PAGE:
Playoffs in December? The holiday monochromatic uniforms said otherwise.
The early technical fouls on LeBron James and Kevin Durant, though, spoke volumes.
As did Shane Battier's fourth-quarter chase-down foul on Russell Westbrook and Dwyane Wade's ensuing double-technical faceoff with Serge Ibaka.
Last season's championship chase began for the Miami Heat with a Christmas Day blowout of the defending champion Dallas Mavericks.
This season's wakeup call may also have come on Christmas Day, with this 103-97 victory over the Oklahoma City Thunder, the Heat finally finding their motivation after two months of home games, shorthanded opponents, and, frankly, minimal effort required to rise to the top of the Eastern Conference.
"It felt a little bit like a different month," coach Erik Spoelstra said.
"It was one of those late-June kind of games," Wade added.
There aren't many of these on the marathon NBA schedule, one that's about 30 games too long and includes the Heat's impending road diet of Bobcats, Pistons, Bucks and Magic.
Players appreciate as much. So they pick their spots.
Well, everyone but LeBron, who turns every game into a crusade, who gets out of bed on game days with 20 points and goes from there, this time with 29 points, nine assists and eight rebounds.
Of course, not everyone can be like that.
But put the Thunder in front of Mario Chalmers and he becomes NBA Finals Mario Chalmers, as if back in last season's Game 4.
And Wade shows the hop in his step he has been holding in reserve since his July arthroscopic knee surgery.
There was a reason the Heat listed Sunday's attendance at a record 20,300, most ever in AmericanAirlines Arena for basketball, regular season or postseason.
This is what the fans and, more importantly, the Heat have been waiting for.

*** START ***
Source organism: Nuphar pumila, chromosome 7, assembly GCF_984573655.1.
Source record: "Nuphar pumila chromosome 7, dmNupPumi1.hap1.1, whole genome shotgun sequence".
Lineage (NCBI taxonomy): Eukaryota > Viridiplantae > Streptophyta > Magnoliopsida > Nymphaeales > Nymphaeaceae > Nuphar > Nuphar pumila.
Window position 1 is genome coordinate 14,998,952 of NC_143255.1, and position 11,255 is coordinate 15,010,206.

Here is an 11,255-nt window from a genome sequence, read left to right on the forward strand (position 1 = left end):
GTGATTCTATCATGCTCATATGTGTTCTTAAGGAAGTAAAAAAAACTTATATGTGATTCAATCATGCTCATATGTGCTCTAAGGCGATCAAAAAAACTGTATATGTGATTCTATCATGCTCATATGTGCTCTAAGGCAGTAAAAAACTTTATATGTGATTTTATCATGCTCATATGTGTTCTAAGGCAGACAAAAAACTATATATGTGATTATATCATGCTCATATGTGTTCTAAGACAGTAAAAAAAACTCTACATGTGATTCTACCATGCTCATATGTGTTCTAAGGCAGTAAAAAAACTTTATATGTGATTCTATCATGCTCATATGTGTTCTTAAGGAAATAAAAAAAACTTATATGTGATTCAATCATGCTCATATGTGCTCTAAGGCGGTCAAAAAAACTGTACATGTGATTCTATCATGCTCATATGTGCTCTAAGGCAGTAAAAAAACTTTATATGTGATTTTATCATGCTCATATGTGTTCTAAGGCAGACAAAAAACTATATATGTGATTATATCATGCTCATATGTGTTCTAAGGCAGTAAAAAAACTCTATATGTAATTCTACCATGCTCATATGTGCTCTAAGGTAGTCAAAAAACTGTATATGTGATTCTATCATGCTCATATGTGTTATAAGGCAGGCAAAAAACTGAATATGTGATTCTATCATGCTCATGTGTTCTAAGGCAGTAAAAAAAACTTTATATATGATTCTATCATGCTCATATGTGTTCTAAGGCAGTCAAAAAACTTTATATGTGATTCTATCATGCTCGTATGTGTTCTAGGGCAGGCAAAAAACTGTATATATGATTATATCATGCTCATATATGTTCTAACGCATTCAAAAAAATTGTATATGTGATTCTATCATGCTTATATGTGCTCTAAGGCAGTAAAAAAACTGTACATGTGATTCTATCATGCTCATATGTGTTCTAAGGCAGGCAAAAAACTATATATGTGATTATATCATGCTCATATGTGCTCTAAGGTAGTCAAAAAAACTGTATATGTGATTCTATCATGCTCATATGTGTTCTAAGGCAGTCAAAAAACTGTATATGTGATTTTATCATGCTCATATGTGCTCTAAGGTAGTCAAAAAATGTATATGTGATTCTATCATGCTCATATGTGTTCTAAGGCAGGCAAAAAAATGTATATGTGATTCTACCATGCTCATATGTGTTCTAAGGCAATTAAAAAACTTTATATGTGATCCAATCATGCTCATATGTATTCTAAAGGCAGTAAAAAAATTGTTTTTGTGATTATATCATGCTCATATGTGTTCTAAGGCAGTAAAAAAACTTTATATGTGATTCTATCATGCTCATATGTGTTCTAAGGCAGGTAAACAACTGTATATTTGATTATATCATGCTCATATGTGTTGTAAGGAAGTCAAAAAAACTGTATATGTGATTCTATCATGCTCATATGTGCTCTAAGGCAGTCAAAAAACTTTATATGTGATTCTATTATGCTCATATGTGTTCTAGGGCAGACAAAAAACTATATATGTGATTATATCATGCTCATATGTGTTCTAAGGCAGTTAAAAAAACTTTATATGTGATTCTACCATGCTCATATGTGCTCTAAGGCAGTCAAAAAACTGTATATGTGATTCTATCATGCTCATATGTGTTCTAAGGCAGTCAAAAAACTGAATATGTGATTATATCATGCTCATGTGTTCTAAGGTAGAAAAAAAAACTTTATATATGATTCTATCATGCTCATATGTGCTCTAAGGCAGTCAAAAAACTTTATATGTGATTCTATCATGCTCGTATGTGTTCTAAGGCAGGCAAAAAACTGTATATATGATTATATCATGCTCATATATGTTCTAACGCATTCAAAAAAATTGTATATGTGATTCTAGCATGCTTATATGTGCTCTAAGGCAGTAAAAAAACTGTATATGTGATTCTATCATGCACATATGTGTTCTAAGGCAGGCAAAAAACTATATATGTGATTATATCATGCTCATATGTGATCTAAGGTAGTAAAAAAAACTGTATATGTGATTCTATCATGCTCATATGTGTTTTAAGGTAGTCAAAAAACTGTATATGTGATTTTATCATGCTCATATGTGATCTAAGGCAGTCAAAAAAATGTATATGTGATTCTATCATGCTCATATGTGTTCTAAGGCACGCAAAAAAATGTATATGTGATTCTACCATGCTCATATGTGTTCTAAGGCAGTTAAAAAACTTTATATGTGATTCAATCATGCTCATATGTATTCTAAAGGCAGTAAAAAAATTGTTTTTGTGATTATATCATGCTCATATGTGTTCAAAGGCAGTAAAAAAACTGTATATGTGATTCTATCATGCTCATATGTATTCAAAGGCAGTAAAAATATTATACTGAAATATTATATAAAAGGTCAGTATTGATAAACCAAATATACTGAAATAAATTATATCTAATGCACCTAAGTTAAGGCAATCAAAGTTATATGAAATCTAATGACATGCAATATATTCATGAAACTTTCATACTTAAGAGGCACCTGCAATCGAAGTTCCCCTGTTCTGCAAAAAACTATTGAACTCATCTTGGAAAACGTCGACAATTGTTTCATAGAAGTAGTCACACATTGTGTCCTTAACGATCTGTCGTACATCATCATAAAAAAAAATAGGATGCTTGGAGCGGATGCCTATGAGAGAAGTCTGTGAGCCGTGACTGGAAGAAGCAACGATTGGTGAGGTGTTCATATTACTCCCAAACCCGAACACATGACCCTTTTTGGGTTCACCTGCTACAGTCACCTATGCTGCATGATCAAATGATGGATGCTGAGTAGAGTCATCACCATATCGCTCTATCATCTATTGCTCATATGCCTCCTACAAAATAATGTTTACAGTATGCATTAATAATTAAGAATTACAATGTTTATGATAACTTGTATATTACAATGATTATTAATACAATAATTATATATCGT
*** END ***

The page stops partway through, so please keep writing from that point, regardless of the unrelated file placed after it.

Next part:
"This," center Chris Bosh said of Christmas, "is when things, I think, really start to pick up."
And in Tuesday's moment of truth, the Heat showed that last season, and not two seasons ago, most closely resembles the identity of this team.
Left in scramble mode after the Thunder had scrambled back from an early 12-point deficit to within one, with the ball in James' hands, the first option was denied by the Thunder, as was the second.
So the Heat kept working through the play. No hero ball from LeBron. But also James not shying from the moment.
And then, in a split second, Bosh broke free beneath the rim, and three seasons of chemistry led to the pass that led to the dunk that effectively ended it.
No panic. Just cohesion. Championship cohesion.
"That wasn't what we designed," Spoelstra said, "but you have to find a way, you have to improvise. Our poise going down the stretch of close games has gotten much better over the last two and a half years."
If a single play crystallized what began a year ago Christmas in Dallas, this was it.
"It's a bunch of trial and error," Bosh said of getting to this point, that moment. "Through everything, you learn how to play off one another."
Wade watched. Smiled a knowing grin. Then saw Bosh and Ray Allen make five consecutive free throws to put it away, with the Heat closing 19 of 19 from the line.
"It's the evolution of this team," Wade said of the play that led to Bosh's dunk.
For the Heat, it cannot be understated how necessary this was. Overcoming the adversity of the Thunder attempting 38 free throws to the Heat's 19, showing the poise in the face of five total technical fouls.
"When you get two alpha dogs in this league together," Battier said, "the Adrenaline pumps a little harder, no doubt about that."
Spoelstra wanted that Adrenaline. Knew his team needed it.
Asked before the game about James having gone the previous six games without a foul, Spoelstra addressed the subject hardly as a badge of honor.
"I want him aggressive," he said. "I want him making plays. It is tough to consistently do that if you are not fouling."
So LeBron fouled three times, probably could have been called for more, and Durant still went for 33 points for the Thunder.
But because Chalmers stepped up with 20 points while playing without a single turnover, the Heat were able to meet this challenge.
"The thing for us," Chalmers said, "is to keep going."
And with that, the Heat headed off into the Christmas night for Charlotte, with flights to Detroit, Milwaukee and Orlando to followi in coming days, places where motivation could be hard to find.
That's why this game mattered so much. Because NBA statements are hard to come by before April, May or June.
On Christmas evening, the Heat made one.
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